Assisted Living Facility

Living independently is a particularly American ideal. Individualism emphasizes the value of self-reliance and independence. The concept of independence as individualism has progressed toward libertarianism with increasing zeal in more recent years. As a culture, we have developed the attitude that dependence, or needing assistance, is negative. Not only have we as a culture historically looked down upon those needing assistance, but we have also looked down upon care givers. Those who care for others are often regarded as unskilled, perhaps  less intelligent and/or  less educated, or without leadership abilities. They are often considered beneath the “real” workers and leaders. Historically, women have been the care givers, and when women did work outside the home (perhaps before marriage, until feminism kicked in), the jobs were usually seen as extensions of care giving–teaching, secretarial work, nursing. These were so-called “pink collar” jobs, as were other jobs that recruited women, including stewardesses, hostesses, and waitresses. When women began to have greater access to any careers, and some brave men ventured into what was known as “pink collar” jobs, some job titles changed to reflect more gender neutrality.  Stewardesses became flight attendants. Waiters and waitresses are now referred to as servers. Secretaries, usually responsible for correspondence, morphed into administrative assistants. Although secretaries were mostly female pre-feminism, the title “administrative assistant” signified a broadening of the administrative tasks and responsibilities (including project management and other administrative tasks beyond correspondence), but also signified a break from the pre-feminist association with (female) secretaries.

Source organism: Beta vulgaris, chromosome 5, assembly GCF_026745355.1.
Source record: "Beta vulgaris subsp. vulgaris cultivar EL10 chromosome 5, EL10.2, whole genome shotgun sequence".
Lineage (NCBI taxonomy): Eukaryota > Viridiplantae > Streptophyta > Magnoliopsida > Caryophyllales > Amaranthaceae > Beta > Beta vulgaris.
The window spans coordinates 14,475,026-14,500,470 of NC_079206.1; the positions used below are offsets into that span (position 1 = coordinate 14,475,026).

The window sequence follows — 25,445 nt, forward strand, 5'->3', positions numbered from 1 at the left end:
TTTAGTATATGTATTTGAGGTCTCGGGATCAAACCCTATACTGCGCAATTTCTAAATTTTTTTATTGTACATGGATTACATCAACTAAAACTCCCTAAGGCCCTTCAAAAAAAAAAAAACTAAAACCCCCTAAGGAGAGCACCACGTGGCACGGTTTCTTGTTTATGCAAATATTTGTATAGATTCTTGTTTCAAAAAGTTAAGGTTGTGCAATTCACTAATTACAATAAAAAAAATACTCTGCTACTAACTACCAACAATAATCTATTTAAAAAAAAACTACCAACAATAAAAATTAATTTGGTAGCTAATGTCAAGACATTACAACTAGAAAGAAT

Now, as we forge ahead attempting to balance demands of the workplace with the demands of a home life, and we continue to expand our notions of gender and identities, we continue to wrestle with our cultural notions of independence. We still tend to equate maturity with independence– not with care giving. We still tend to equate ability with independence– not with sharing. A facility for assisted living refers to a place for those whose abilities may be diminished, and support services are available as needed without 24 hour care. We think of assisted living facilities as places designed to provide freedom and dignity for those in need of support for activities of daily living. What about our own internal facilities for assisted living–our own capacities to support one another?

We tend to not only devalue care givers and others in supportive roles, but we have even ascribed blame to them in relation to those who have suffered from addictions and behavior problems. The care givers are blamed as the co-dependents and/or the enablers. That is not to say that negative symbiotic relationships don’t exist. Of course they do,and often when dealing with destructive behaviors and relationships, we must be aware of the potential for co-dependency and enabling. But assisting living, is productive. Some people have a greater capacity for assisting and supporting than others, but like any capacity, we can learn and practice and develop. We can even elevate ourselves and others. Nurture may be part of nature, but it is also honed. We can develop our capacities to assist others, but we must also develop our awareness of the specialness of that capacity.

Living requires assistance and assistants. We delude ourselves into thinking that we are most dignified when we are independent. We are most dignified, when we give of ourselves to others and use our efforts to support others to be their best. We can develop our assisted living facility. This moves us and our culture forward.

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